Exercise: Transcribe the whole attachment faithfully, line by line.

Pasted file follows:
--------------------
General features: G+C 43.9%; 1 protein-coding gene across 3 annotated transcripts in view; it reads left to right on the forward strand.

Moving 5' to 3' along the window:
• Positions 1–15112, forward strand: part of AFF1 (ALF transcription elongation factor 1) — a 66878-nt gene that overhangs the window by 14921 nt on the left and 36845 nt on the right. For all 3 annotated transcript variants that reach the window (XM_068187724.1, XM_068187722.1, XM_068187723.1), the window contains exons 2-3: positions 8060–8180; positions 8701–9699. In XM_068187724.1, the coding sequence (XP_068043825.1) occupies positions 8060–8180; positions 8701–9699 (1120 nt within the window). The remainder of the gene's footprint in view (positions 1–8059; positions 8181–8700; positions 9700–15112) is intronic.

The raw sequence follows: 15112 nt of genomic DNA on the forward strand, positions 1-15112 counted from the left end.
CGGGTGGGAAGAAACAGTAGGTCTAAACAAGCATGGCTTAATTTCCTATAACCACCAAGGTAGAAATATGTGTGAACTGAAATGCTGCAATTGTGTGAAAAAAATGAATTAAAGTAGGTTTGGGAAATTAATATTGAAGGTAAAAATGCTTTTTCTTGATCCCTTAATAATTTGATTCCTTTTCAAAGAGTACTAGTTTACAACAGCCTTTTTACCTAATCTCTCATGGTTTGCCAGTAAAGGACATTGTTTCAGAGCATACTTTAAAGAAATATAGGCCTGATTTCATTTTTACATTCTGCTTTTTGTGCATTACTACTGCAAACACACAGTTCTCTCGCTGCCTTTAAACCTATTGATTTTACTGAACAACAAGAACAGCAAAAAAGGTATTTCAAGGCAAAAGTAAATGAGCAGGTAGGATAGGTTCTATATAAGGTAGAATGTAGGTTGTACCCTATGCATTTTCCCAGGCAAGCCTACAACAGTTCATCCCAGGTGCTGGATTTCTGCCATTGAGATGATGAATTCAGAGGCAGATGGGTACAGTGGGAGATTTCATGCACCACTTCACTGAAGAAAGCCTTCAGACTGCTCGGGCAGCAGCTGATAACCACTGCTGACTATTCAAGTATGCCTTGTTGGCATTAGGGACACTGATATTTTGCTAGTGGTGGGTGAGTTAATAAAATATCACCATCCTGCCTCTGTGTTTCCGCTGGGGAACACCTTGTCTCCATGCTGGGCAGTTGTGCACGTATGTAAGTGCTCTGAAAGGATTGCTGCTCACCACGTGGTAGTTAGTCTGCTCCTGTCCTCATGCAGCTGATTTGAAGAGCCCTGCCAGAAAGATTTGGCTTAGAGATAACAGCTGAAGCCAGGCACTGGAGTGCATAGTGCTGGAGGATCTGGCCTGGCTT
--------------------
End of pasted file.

General features: G+C 43.9%; 1 protein-coding gene across 3 annotated transcripts in view; it reads left to right on the forward strand.

Moving 5' to 3' along the window:
• Positions 1–15112, forward strand: part of AFF1 (ALF transcription elongation factor 1) — a 66878-nt gene that overhangs the window by 14921 nt on the left and 36845 nt on the right. For all 3 annotated transcript variants that reach the window (XM_068187724.1, XM_068187722.1, XM_068187723.1), the window contains exons 2-3: positions 8060–8180; positions 8701–9699. In XM_068187724.1, the coding sequence (XP_068043825.1) occupies positions 8060–8180; positions 8701–9699 (1120 nt within the window). The remainder of the gene's footprint in view (positions 1–8059; positions 8181–8700; positions 9700–15112) is intronic.

The raw sequence follows: 15112 nt of genomic DNA on the forward strand, positions 1-15112 counted from the left end.
CGGGTGGGAAGAAACAGTAGGTCTAAACAAGCATGGCTTAATTTCCTATAACCACCAAGGTAGAAATATGTGTGAACTGAAATGCTGCAATTGTGTGAAAAAAATGAATTAAAGTAGGTTTGGGAAATTAATATTGAAGGTAAAAATGCTTTTTCTTGATCCCTTAATAATTTGATTCCTTTTCAAAGAGTACTAGTTTACAACAGCCTTTTTACCTAATCTCTCATGGTTTGCCAGTAAAGGACATTGTTTCAGAGCATACTTTAAAGAAATATAGGCCTGATTTCATTTTTACATTCTGCTTTTTGTGCATTACTACTGCAAACACACAGTTCTCTCGCTGCCTTTAAACCTATTGATTTTACTGAACAACAAGAACAGCAAAAAAGGTATTTCAAGGCAAAAGTAAATGAGCAGGTAGGATAGGTTCTATATAAGGTAGAATGTAGGTTGTACCCTATGCATTTTCCCAGGCAAGCCTACAACAGTTCATCCCAGGTGCTGGATTTCTGCCATTGAGATGATGAATTCAGAGGCAGATGGGTACAGTGGGAGATTTCATGCACCACTTCACTGAAGAAAGCCTTCAGACTGCTCGGGCAGCAGCTGATAACCACTGCTGACTATTCAAGTATGCCTTGTTGGCATTAGGGACACTGATATTTTGCTAGTGGTGGGTGAGTTAATAAAATATCACCATCCTGCCTCTGTGTTTCCGCTGGGGAACACCTTGTCTCCATGCTGGGCAGTTGTGCACGTATGTAAGTGCTCTGAAAGGATTGCTGCTCACCACGTGGTAGTTAGTCTGCTCCTGTCCTCATGCAGCTGATTTGAAGAGCCCTGCCAGAAAGATTTGGCTTAGAGATAACAGCTGAAGCCAGGCACTGGAGTGCATAGTGCTGGAGGATCTGGCCTGGCTT